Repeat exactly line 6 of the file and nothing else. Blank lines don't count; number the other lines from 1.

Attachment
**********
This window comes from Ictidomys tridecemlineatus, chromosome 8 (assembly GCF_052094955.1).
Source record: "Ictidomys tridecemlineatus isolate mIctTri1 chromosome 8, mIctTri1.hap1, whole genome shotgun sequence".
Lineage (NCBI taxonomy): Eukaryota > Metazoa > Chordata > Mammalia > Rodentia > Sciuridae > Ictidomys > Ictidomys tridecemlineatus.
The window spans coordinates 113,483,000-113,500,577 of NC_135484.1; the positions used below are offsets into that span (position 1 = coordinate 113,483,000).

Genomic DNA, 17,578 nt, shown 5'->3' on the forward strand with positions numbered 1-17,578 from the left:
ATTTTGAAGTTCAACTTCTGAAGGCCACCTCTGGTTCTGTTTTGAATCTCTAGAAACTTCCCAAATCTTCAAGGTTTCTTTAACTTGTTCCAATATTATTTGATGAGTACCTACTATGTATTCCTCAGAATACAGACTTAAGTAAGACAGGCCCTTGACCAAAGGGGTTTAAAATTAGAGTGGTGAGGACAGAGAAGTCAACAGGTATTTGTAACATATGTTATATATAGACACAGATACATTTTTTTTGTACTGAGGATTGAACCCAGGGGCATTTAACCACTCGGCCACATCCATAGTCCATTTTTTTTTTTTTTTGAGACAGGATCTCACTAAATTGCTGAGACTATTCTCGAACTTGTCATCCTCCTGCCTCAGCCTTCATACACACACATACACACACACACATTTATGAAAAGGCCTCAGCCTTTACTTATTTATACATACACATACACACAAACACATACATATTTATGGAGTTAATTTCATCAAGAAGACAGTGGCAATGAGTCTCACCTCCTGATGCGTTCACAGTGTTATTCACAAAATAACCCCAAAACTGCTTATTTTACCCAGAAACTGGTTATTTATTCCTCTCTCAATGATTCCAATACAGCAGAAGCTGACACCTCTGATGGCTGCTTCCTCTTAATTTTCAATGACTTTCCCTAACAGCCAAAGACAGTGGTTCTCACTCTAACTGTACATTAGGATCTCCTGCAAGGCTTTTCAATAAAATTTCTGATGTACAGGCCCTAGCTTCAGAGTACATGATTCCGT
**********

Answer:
ATTTTGAAGTTCAACTTCTGAAGGCCACCTCTGGTTCTGTTTTGAATCTCTAGAAACTTCCCAAATCTTCAAGGTTTCTTTAACTTGTTCCAATATTATTTGATGAGTACCTACTATGTATTCCTCAGAATACAGACTTAAGTAAGACAGGCCCTTGACCAAAGGGGTTTAAAATTAGAGTGGTGAGGACAGAGAAGTCAACAGGTATTTGTAACATATGTTATATATAGACACAGATACATTTTTTTTGTACTGAGGATTGAACCCAGGGGCATTTAACCACTCGGCCACATCCATAGTCCATTTTTTTTTTTTTTTGAGACAGGATCTCACTAAATTGCTGAGACTATTCTCGAACTTGTCATCCTCCTGCCTCAGCCTTCATACACACACATACACACACACACATTTATGAAAAGGCCTCAGCCTTTACTTATTTATACATACACATACACACAAACACATACATATTTATGGAGTTAATTTCATCAAGAAGACAGTGGCAATGAGTCTCACCTCCTGATGCGTTCACAGTGTTATTCACAAAATAACCCCAAAACTGCTTATTTTACCCAGAAACTGGTTATTTATTCCTCTCTCAATGATTCCAATACAGCAGAAGCTGACACCTCTGATGGCTGCTTCCTCTTAATTTTCAATGACTTTCCCTAACAGCCAAAGACAGTGGTTCTCACTCTAACTGTACATTAGGATCTCCTGCAAGGCTTTTCAATAAAATTTCTGATGTACAGGCCCTAGCTTCAGAGTACATGATTCCGT